Additional disclosures in the annual Form 990 and possible taxable implications — Many associations are investing in alternatives due to the ongoing economic recovery and low rate of returns from traditional investments. Endowment and board designated funds need to achieve investment targets, which can be near impossible to make with the average returns from mutual funds and managed accounts. Alternative investments provide the allure of increased returns, albeit at an increased risk. Many associations have been successful at hitting higher returns through alternative investments. These investments do come with added oversight and considerations for additional disclosures to the government in certain ownership situations or because of certain transactions.
Typical alternative investments are hedge funds, private equity funds, commodities, and private investment funds. When you dig a little deeper into the investment vehicle these alternatives utilize, you find partnerships and Limited Liability Companies (LLC). Most, with the exception of a select few, are not publicly traded on an open market. These investment types require careful analysis to value and record under Generally Accepted Accounting Principles (GAAP), as well as tax review for issues involving special disclosure options. Here are some of the main considerations an association’s financial officer should review annually with regard to alternative investment activity.
If invested in a LLC or partnership, it should be reviewed to understand the origin, whether foreign or domestic. Investment holdings of more than $100,000 in foreign sourced investments require disclosure in Schedule F of the annual Federal Form 990. Additionally, certain activity such as a current investment of $100,000 or more could require additional forms for completion and submission with Form 990. Potential forms can include Form 926 for foreign corporations, and Form 8865 for foreign partnerships. Form 8621 is necessary if the association is a shareholder in a Passive Foreign Investment Company (PFIC) or a qualified electing fund. Identifying these entities and determining the forms to complete may require assistance from an international tax specialist.
Partnerships and LLCs provide K-1s at year-end summarizing the taxable information for the recipient. An association could be subject to unrelated business income from debt-financed property reported on the K-1. Investment managers report details of nonprofit unrelated activity in a special place on a K-1 as footnotes or additional disclosures behind the printed form. This can require the association to file Federal Form 990-T. State taxable income can be disclosed in the K-1 nonprofit section, reporting the states that have nexus by location, requiring one or more state income tax returns in addition to Form 990-T.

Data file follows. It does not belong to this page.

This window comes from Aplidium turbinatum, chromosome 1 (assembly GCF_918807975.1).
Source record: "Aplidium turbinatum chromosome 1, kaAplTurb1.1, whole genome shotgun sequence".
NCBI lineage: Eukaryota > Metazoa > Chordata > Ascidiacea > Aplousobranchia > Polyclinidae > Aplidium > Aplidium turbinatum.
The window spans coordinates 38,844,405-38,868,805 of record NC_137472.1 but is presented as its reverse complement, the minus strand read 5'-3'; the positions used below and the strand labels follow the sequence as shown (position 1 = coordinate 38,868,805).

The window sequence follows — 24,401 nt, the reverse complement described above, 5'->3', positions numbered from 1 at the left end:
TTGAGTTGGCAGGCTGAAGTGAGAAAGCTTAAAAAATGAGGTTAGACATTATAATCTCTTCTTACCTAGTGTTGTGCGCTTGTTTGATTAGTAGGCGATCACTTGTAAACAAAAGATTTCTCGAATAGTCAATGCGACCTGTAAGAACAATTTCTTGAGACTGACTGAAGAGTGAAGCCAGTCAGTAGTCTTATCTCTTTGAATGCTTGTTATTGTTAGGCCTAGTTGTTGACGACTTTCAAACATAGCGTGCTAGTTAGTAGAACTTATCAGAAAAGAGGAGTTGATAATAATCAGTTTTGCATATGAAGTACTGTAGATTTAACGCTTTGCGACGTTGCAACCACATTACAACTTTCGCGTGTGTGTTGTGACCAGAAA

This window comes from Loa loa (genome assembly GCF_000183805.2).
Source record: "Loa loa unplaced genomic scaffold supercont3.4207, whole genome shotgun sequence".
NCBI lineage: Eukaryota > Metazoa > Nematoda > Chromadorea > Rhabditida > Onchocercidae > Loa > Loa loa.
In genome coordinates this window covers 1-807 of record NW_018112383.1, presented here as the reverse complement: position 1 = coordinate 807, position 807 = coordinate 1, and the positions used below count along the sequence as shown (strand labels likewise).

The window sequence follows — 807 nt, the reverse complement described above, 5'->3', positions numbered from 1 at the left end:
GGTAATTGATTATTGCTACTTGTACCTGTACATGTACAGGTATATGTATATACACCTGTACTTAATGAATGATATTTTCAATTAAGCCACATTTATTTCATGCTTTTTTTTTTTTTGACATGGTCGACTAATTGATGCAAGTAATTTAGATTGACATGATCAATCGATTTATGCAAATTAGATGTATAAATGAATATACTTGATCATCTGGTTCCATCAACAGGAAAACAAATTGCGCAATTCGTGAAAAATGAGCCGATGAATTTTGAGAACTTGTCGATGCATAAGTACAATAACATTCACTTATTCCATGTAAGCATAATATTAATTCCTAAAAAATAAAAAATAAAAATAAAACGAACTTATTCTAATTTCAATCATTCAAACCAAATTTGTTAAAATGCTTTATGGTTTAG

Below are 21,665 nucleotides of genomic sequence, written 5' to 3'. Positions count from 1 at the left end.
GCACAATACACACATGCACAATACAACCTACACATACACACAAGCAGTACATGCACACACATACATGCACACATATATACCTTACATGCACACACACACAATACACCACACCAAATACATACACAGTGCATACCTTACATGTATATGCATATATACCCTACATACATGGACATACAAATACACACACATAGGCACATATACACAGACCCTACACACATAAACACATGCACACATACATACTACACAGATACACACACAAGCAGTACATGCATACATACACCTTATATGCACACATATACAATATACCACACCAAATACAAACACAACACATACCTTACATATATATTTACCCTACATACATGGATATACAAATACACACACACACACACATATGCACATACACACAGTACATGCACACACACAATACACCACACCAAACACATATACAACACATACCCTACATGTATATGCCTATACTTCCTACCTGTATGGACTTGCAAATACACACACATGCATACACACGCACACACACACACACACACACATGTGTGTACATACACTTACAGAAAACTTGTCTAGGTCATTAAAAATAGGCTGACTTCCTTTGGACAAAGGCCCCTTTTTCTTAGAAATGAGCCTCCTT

The new ASU, 2016-14 Not-for-Profit Entities (Topic 958) Presentation of Financial Statements of Not-for-Profit Entities, will require financials statements of nonprofits to disclose expenses by both functional and natural classifications. In English, this means a Statement or Schedule of Functional Expenses will be required for all, when previously only voluntary health and welfare nonprofits were required to disclose such information. This disclosure will be necessary to report either in the financial statements themselves, or in the notes.
Most assume that this information is readily available to the organization, but when the pedal hits the metal and the report needs to be put together, and further be analyzed by higher ups and board or trustee members, it may not always be the case that it’s the result of merely pushing a button. It could be that easy, though, if your chart of accounts were set up properly to capture information. Not all charts of accounts are set up, or used properly, to do this. The good news is there is time to evaluate your systems and see if they are up to the task. Some small changes may be needed, or an entire overhaul. Now is a good time to find out. Also a tune up of how to use the coding system pairs with a properly functioning system that results in good reporting. So some timely training for the staff that input data, and those who review output, may also be appropriate.
The effective date of the new ASU 2016-14 is for fiscal years beginning after 12/15/2017 (so for calendar year 2018). This is the time to make decisions about changing the underpinning of the accounting system, better known as the chart of accounts.
Effective July 1, 2016, the application fee for filing the Form 1023EZ has been lowered to $275. The old fee was $400. That’s a savings of $125, and is a welcome relief to small nonprofits applying for tax exempt status.
The new streamlined Form 1023-EZ, Streamlined Application for Recognition of Exemption Under Section 501(c)(3) of the Internal Revenue Code, was introduced by the IRS in 2014 to provide relief for small nonprofits applying for tax exempt status from having to complete the full Form 1023, Application for Recognition of Exemption Under Section 501(c)(3). The full form is 26 pages long, and the IRS estimates it requires an average of 15 ½ hours to prepare, with 185 hours of other reading and record keeping; compared to 2 ½ pages and 5 ½ hours to prepare the EZ version, with an additional 12 ½ hours reading and record keeping. So the new 1023-EZ form is a winner when it comes to cutting down on paper work and time invested to comply with IRS requirements.
And customer satisfaction rates are way up for the IRS on the Streamlined EZ form compared to the regular long form.
Not every organization is eligible to complete the streamlined EZ form. Here is a summary of the not-so-short list of twenty-six points your organization needs to pass in order to qualify: